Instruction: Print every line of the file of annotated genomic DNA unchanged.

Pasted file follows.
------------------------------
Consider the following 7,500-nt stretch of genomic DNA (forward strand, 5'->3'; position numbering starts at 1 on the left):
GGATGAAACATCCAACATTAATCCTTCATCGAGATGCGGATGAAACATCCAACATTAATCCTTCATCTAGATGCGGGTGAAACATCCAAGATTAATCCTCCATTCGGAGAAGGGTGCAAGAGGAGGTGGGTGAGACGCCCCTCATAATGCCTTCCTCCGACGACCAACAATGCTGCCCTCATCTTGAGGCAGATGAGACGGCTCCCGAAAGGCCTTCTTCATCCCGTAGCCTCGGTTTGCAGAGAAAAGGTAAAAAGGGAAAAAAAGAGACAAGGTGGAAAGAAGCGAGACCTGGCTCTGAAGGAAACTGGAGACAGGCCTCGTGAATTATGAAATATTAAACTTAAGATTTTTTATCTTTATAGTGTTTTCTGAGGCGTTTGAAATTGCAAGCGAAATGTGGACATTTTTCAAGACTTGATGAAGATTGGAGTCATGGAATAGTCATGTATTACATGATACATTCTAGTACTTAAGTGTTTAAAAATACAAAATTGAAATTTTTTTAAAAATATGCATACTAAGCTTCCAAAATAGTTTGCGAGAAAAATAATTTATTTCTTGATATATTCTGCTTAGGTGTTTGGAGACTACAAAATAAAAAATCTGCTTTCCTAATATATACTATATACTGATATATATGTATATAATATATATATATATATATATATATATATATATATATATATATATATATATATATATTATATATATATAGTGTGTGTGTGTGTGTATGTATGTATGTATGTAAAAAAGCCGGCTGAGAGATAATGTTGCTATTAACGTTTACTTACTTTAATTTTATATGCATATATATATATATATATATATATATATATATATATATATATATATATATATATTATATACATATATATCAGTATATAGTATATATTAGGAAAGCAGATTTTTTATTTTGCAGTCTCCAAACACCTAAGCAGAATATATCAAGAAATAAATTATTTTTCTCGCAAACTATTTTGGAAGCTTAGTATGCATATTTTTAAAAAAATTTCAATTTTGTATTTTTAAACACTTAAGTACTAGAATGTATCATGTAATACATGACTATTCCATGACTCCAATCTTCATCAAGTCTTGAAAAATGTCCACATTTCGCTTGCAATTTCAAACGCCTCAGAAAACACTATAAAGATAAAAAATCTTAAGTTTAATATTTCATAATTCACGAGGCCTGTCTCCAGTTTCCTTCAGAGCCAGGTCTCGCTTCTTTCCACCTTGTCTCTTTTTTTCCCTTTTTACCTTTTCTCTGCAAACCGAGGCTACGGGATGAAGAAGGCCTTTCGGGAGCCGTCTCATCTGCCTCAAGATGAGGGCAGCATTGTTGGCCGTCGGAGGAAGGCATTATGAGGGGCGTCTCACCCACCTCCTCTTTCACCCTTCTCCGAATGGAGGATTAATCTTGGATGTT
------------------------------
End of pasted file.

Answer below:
Consider the following 7,500-nt stretch of genomic DNA (forward strand, 5'->3'; position numbering starts at 1 on the left):
GGATGAAACATCCAACATTAATCCTTCATCGAGATGCGGATGAAACATCCAACATTAATCCTTCATCTAGATGCGGGTGAAACATCCAAGATTAATCCTCCATTCGGAGAAGGGTGCAAGAGGAGGTGGGTGAGACGCCCCTCATAATGCCTTCCTCCGACGACCAACAATGCTGCCCTCATCTTGAGGCAGATGAGACGGCTCCCGAAAGGCCTTCTTCATCCCGTAGCCTCGGTTTGCAGAGAAAAGGTAAAAAGGGAAAAAAAGAGACAAGGTGGAAAGAAGCGAGACCTGGCTCTGAAGGAAACTGGAGACAGGCCTCGTGAATTATGAAATATTAAACTTAAGATTTTTTATCTTTATAGTGTTTTCTGAGGCGTTTGAAATTGCAAGCGAAATGTGGACATTTTTCAAGACTTGATGAAGATTGGAGTCATGGAATAGTCATGTATTACATGATACATTCTAGTACTTAAGTGTTTAAAAATACAAAATTGAAATTTTTTTAAAAATATGCATACTAAGCTTCCAAAATAGTTTGCGAGAAAAATAATTTATTTCTTGATATATTCTGCTTAGGTGTTTGGAGACTACAAAATAAAAAATCTGCTTTCCTAATATATACTATATACTGATATATATGTATATAATATATATATATATATATATATATATATATATATATATATATATATATATATATATTATATATATATAGTGTGTGTGTGTGTGTATGTATGTATGTATGTAAAAAAGCCGGCTGAGAGATAATGTTGCTATTAACGTTTACTTACTTTAATTTTATATGCATATATATATATATATATATATATATATATATATATATATATATATATATATATTATATACATATATATCAGTATATAGTATATATTAGGAAAGCAGATTTTTTATTTTGCAGTCTCCAAACACCTAAGCAGAATATATCAAGAAATAAATTATTTTTCTCGCAAACTATTTTGGAAGCTTAGTATGCATATTTTTAAAAAAATTTCAATTTTGTATTTTTAAACACTTAAGTACTAGAATGTATCATGTAATACATGACTATTCCATGACTCCAATCTTCATCAAGTCTTGAAAAATGTCCACATTTCGCTTGCAATTTCAAACGCCTCAGAAAACACTATAAAGATAAAAAATCTTAAGTTTAATATTTCATAATTCACGAGGCCTGTCTCCAGTTTCCTTCAGAGCCAGGTCTCGCTTCTTTCCACCTTGTCTCTTTTTTTCCCTTTTTACCTTTTCTCTGCAAACCGAGGCTACGGGATGAAGAAGGCCTTTCGGGAGCCGTCTCATCTGCCTCAAGATGAGGGCAGCATTGTTGGCCGTCGGAGGAAGGCATTATGAGGGGCGTCTCACCCACCTCCTCTTTCACCCTTCTCCGAATGGAGGATTAATCTTGGATGTT